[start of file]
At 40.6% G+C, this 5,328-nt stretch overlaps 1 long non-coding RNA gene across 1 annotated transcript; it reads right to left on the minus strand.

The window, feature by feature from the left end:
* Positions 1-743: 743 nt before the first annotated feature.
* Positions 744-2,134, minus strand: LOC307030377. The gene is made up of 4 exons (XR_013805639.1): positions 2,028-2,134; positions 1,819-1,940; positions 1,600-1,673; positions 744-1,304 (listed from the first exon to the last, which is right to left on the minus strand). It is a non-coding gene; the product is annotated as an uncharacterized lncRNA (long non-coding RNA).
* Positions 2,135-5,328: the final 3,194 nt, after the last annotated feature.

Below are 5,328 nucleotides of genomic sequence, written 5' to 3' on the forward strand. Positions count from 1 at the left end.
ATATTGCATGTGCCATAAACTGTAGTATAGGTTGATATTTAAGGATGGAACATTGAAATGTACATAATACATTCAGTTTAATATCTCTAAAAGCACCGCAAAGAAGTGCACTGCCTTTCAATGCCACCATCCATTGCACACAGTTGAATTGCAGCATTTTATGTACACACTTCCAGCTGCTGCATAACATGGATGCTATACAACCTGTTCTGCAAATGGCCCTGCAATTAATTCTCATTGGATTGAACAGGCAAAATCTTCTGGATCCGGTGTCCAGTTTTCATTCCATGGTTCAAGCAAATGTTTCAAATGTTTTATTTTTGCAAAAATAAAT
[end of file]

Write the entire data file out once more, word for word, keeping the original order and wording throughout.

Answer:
At 40.6% G+C, this 5,328-nt stretch overlaps 1 long non-coding RNA gene across 1 annotated transcript; it reads right to left on the minus strand.

The window, feature by feature from the left end:
* Positions 1-743: 743 nt before the first annotated feature.
* Positions 744-2,134, minus strand: LOC307030377. The gene is made up of 4 exons (XR_013805639.1): positions 2,028-2,134; positions 1,819-1,940; positions 1,600-1,673; positions 744-1,304 (listed from the first exon to the last, which is right to left on the minus strand). It is a non-coding gene; the product is annotated as an uncharacterized lncRNA (long non-coding RNA).
* Positions 2,135-5,328: the final 3,194 nt, after the last annotated feature.

Below are 5,328 nucleotides of genomic sequence, written 5' to 3' on the forward strand. Positions count from 1 at the left end.
ATATTGCATGTGCCATAAACTGTAGTATAGGTTGATATTTAAGGATGGAACATTGAAATGTACATAATACATTCAGTTTAATATCTCTAAAAGCACCGCAAAGAAGTGCACTGCCTTTCAATGCCACCATCCATTGCACACAGTTGAATTGCAGCATTTTATGTACACACTTCCAGCTGCTGCATAACATGGATGCTATACAACCTGTTCTGCAAATGGCCCTGCAATTAATTCTCATTGGATTGAACAGGCAAAATCTTCTGGATCCGGTGTCCAGTTTTCATTCCATGGTTCAAGCAAATGTTTCAAATGTTTTATTTTTGCAAAAATAAAT